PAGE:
I don’t usually write about work. Oh there are plenty of stories, believe me, but I shy away from the mentioning of either names or any obviously identifying circumstances or specifics. I don’t want to cause offence – to inadvertently portray a place that is shared by others in any way that they might find disparaging or insulting. What I see there is almost certainly not what they see there, and it can be jarring to become privy to someone else’s version of your events, especially if unsolicited.
Particularly where there are children involved I could never be sure, were I to write about them in any kind of detail, that I wasn’t being exploitative in some way. Nor would I want to excite anyone to a level of curiousity about me or my opinions that I might find uncomfortable. I don’t know what my opinion is half the time; why would I want to field questions on it?
No, better not. The hours spent at it accrue though, to the point where ignoring it completely seems a little fake. The proverbial elephant in the classroom. It has been a major part of the experience this last year and a learning curve all of its own.
The fact is, teaching the children – particularly the younger ones – has been humbling; an impressive experience that I won’t be forgetting in a hurry.
Ah, you empathise, the privilege of feeding sponge-like young intellects!
The joy of sharing a beautiful language – a gateway to new expression for them!
The wonder of watching a face as it contorts in first-time understanding!
The satisfaction derived from the knowledge that somewhere, sometime, these now-little lives will blossom and flourish in ways that wouldn’t have been possible without me!
Eh, nope. None of the above.
It has been humbling because it is humbling, believe you me, to find oneself in a small room with fourteen nine year olds and to come to the grim realisation – slowly, tortuously (over the course of a year, say)- that they are in charge. I had been under the impression that it was meant to be me.
Spanish children are a particularly noisy lot. Some of them don’t seem to know what “not shouting” is.
“Please don’t shout”, I tell Carlos.
“Ok!”, he shouts back.
“Sit down Alfonso! Clara, number three please. No, what? Sorry I couldn’t hear you, what? Who is? Jose? Jose, why are you crying? Oh, well you shouldn’t swing on your chair. Is there blood? No? You’ll be fine. What? Who? David? David, why are you crying? No, no, Jose will be fine – look, he’s laughing now. Quiet everyone, please! Carlos! Stop shouting!”
It feels like being the subject of an experiment at times. Like I have been captured by some intelligence service and imprisoned in an echo chamber with fourteen noise generators. They want to see how far they can push me before I crack.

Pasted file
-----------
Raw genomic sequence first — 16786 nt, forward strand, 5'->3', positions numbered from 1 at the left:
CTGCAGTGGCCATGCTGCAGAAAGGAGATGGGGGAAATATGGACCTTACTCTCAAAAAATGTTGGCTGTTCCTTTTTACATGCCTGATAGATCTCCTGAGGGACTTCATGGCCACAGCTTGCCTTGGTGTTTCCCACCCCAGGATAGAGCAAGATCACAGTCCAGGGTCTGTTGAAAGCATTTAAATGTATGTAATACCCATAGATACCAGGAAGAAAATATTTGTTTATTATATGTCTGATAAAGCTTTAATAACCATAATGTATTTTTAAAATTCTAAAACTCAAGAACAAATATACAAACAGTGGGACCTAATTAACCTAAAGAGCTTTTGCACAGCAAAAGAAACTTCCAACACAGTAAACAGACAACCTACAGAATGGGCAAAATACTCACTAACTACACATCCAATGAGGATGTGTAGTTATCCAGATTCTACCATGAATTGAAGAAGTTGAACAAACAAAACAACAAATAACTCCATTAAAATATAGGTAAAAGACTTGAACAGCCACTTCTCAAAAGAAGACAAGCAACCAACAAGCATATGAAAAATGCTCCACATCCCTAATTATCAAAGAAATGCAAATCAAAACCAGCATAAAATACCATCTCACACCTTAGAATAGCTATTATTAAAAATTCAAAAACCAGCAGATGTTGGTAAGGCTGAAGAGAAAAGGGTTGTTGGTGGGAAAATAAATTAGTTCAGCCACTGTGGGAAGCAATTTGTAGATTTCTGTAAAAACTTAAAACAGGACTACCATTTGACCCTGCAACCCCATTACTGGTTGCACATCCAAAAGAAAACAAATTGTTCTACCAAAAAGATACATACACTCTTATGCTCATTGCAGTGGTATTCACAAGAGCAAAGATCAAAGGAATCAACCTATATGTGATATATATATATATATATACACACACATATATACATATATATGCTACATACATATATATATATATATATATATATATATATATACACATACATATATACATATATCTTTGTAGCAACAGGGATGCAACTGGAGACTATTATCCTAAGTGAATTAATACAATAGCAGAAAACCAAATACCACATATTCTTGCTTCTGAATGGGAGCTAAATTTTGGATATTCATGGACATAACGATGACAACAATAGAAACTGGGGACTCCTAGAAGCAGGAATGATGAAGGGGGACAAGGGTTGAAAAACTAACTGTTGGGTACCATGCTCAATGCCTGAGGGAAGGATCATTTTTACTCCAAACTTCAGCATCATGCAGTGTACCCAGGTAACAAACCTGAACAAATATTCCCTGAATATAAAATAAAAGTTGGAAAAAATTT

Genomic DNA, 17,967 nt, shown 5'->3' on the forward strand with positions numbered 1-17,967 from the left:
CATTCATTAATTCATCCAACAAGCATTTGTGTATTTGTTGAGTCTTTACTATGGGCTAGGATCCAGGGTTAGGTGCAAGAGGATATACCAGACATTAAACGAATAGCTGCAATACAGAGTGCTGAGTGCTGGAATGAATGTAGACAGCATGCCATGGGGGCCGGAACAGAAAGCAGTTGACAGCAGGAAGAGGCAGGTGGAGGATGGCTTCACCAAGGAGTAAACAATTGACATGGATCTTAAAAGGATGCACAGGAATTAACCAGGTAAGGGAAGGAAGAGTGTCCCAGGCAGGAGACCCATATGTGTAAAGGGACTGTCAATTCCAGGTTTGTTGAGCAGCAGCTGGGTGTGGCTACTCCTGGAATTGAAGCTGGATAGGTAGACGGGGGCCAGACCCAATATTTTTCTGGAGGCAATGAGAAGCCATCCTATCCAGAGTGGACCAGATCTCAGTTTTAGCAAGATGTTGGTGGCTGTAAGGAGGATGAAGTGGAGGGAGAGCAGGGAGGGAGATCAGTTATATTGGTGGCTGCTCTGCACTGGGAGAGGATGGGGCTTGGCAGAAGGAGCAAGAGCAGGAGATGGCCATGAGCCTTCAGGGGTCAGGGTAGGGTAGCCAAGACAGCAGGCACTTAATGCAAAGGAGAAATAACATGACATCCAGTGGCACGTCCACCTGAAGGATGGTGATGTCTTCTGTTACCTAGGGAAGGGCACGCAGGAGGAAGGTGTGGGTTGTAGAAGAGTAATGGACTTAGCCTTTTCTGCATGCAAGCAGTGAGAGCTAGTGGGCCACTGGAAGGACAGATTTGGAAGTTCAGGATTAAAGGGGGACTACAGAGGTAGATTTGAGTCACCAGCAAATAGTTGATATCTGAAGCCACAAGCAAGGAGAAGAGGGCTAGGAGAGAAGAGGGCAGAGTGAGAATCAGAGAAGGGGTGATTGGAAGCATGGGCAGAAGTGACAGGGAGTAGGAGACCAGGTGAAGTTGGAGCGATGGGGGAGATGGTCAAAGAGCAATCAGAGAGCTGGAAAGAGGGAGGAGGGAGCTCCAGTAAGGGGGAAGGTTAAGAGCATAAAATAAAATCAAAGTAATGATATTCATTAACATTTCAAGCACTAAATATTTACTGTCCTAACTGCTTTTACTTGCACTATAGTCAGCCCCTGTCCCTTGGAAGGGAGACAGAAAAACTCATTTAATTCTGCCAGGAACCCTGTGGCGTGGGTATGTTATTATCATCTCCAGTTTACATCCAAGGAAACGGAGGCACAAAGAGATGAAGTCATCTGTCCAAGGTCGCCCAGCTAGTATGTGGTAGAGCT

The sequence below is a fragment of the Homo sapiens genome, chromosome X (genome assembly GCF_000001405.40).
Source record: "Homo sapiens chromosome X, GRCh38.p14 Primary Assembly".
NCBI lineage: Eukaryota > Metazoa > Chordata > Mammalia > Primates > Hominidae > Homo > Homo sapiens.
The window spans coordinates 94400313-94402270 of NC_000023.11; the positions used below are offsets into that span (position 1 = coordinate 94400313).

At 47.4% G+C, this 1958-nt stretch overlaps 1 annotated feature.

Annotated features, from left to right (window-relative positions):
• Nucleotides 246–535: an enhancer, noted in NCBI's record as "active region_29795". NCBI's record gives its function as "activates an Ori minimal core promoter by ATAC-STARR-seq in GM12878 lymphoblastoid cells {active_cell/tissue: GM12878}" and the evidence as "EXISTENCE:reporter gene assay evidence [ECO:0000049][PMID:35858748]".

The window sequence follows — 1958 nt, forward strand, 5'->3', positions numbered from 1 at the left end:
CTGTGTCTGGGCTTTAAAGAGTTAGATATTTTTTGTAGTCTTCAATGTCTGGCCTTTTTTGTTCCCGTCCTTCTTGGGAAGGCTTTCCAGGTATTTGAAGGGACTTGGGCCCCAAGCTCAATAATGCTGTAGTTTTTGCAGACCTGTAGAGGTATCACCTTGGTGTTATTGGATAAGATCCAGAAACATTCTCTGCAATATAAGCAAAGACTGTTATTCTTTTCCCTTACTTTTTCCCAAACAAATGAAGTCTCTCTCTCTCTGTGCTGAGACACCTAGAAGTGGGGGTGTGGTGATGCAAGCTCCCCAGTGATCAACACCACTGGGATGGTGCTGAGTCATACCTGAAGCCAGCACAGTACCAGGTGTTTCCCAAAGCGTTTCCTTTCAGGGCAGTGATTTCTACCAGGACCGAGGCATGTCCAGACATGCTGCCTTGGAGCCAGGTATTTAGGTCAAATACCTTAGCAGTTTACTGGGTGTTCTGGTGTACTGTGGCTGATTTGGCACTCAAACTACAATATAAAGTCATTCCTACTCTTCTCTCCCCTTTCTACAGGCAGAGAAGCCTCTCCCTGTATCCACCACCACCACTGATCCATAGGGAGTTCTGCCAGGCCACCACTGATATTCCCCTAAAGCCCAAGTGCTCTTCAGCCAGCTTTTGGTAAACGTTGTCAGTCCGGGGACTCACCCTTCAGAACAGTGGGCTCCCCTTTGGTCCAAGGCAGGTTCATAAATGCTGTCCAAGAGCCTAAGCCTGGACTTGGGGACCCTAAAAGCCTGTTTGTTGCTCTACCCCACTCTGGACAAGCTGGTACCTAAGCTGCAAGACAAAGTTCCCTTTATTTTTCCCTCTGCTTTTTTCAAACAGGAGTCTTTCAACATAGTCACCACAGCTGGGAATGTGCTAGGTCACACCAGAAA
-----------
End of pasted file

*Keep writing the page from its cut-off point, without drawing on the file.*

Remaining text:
“Alfonso! Please sit down!”
“Right everybody. Books please. Week twelve. This is a…what? Yes, ok, quickly please. This is a list….yes Maria? Sure, yes, red or black? Fine, there you go. Ok, this is a listeni…Alfonso if I see you out of your chair one more time I am writing a note for your mother. Seriously. That’s it. Good. Ok, this is a listening excercise so you all have to be very…Diego, what are you doing? Didn’t I just tell Alfonso to sit down? What is? Why is your pen under Catalina’s chair? Well, quickly then we don’t have time for thi….good. Ok, you must listen carefully and be quiet because afterwa…Carlos!”
It’s not that they’re bad children. Only some of them are that. It’s just that they outnumber me, and they know it. They don’t see things the way I do. They don’t want to take turns talking. They don’t want to sit still. They don’t particularly want to learn English. At times I will sit back, when they are momentarily busy with an exercise say, and embrace my inability to influence them. I’ll entertain myself with conjecture about their futures. Business for that one. Medicine for her. Something involving shouting for him. IT for him, bless him. That one will never get a job. That one will have three. That one’s going to prison, and English won’t help him there.
Each hour the ages of my students increase and the noise levels abate. By seven o’clock I sometimes feel as though I am teaching English. It’s a very different proposition to find oneself in front of a well-mannered group of intelligent young people who have questions (on English!) and who will be keeping you on your toes, grammar-wise.
Today I ask them to debate, and the topic catches fire. They become animated and involved in quick-fire exchanges once the main points have been presented. There is real thought. There is humour. We would appear, if I’m not very much mistaken, to be having fun.
They have shifted up a cognitive gear – they are working in English, not on it, and I get to sit back a little – a near spectator – and watch as the language swoops and dips its way around the room like a swift, etching little swirls and flourishes around our heads and filling the air with its phosphorescent fonts. Inscribing itself on their minds.
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